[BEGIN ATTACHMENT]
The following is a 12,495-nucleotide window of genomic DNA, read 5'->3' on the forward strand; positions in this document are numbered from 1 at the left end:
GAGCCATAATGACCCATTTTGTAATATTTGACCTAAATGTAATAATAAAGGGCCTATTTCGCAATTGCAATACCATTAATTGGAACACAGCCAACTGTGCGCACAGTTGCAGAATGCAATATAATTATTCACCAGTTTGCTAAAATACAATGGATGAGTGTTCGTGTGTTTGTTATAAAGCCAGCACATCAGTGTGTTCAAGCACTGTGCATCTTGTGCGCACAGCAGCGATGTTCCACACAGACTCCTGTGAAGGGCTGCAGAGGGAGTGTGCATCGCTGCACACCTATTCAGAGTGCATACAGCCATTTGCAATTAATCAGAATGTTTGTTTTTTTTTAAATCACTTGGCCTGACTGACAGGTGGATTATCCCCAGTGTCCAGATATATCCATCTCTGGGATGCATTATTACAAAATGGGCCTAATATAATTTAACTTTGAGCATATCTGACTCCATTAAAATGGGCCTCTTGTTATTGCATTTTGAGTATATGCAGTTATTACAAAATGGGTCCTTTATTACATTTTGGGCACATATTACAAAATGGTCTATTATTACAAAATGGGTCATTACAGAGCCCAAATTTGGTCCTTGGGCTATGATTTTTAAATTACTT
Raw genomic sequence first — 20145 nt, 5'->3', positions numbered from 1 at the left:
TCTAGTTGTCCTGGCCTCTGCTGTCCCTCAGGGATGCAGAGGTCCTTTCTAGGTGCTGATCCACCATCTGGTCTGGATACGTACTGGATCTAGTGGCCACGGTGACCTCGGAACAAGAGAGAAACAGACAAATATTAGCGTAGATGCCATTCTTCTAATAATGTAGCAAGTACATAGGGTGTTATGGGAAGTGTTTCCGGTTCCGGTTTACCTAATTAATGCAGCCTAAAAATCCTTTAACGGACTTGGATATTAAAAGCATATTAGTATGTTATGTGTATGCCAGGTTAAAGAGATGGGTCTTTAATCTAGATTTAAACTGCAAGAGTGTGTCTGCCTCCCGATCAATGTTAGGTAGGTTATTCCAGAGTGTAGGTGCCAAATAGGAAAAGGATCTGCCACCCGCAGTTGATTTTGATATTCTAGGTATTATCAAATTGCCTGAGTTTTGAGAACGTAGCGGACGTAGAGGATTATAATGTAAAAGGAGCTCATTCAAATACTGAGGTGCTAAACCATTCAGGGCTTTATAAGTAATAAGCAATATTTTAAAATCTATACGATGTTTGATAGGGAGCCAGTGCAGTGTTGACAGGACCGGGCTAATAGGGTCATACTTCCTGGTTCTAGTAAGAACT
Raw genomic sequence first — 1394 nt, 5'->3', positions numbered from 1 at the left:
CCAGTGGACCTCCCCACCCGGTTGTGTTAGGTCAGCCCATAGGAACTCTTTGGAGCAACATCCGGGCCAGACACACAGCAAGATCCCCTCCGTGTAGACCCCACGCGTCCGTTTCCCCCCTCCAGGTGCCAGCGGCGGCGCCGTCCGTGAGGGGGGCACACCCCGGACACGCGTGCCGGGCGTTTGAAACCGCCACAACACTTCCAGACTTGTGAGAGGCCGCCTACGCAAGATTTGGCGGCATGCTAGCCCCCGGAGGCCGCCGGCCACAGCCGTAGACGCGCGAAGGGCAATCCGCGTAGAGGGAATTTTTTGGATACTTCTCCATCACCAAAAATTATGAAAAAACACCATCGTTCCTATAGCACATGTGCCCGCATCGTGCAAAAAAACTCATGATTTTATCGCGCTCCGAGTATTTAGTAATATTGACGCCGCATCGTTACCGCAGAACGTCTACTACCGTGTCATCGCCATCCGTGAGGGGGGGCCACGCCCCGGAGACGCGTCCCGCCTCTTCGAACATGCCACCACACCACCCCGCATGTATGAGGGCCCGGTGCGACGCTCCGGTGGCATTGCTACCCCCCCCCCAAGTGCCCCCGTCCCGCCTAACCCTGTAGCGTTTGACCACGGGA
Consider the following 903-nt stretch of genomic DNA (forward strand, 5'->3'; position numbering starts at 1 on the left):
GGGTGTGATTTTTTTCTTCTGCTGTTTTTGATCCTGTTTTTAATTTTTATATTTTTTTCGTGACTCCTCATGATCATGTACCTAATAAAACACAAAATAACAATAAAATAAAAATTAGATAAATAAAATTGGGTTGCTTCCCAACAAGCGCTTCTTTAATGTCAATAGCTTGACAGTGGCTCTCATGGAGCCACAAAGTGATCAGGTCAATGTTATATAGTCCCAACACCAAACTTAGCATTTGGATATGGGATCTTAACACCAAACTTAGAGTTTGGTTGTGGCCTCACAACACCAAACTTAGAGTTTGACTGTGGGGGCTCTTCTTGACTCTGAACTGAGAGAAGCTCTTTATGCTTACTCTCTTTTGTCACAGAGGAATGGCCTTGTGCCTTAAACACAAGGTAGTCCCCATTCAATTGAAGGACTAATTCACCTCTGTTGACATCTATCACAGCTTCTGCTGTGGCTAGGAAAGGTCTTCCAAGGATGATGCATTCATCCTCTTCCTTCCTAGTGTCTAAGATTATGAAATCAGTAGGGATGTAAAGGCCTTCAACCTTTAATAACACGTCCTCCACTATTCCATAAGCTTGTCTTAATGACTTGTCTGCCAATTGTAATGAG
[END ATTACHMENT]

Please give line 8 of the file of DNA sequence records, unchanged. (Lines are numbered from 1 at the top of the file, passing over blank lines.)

GGGTGTGATTTTTTTCTTCTGCTGTTTTTGATCCTGTTTTTAATTTTTATATTTTTTTCGTGACTCCTCATGATCATGTACCTAATAAAACACAAAATAACAATAAAATAAAAATTAGATAAATAAAATTGGGTTGCTTCCCAACAAGCGCTTCTTTAATGTCAATAGCTTGACAGTGGCTCTCATGGAGCCACAAAGTGATCAGGTCAATGTTATATAGTCCCAACACCAAACTTAGCATTTGGATATGGGATCTTAACACCAAACTTAGAGTTTGGTTGTGGCCTCACAACACCAAACTTAGAGTTTGACTGTGGGGGCTCTTCTTGACTCTGAACTGAGAGAAGCTCTTTATGCTTACTCTCTTTTGTCACAGAGGAATGGCCTTGTGCCTTAAACACAAGGTAGTCCCCATTCAATTGAAGGACTAATTCACCTCTGTTGACATCTATCACAGCTTCTGCTGTGGCTAGGAAAGGTCTTCCAAGGATGATGCATTCATCCTCTTCCTTCCTAGTGTCTAAGATTATGAAATCAGTAGGGATGTAAAGGCCTTCAACCTTTAATAACACGTCCTCCACTATTCCATAAGCTTGTCTTAATGACTTGTCTGCCAATTGTAATGAG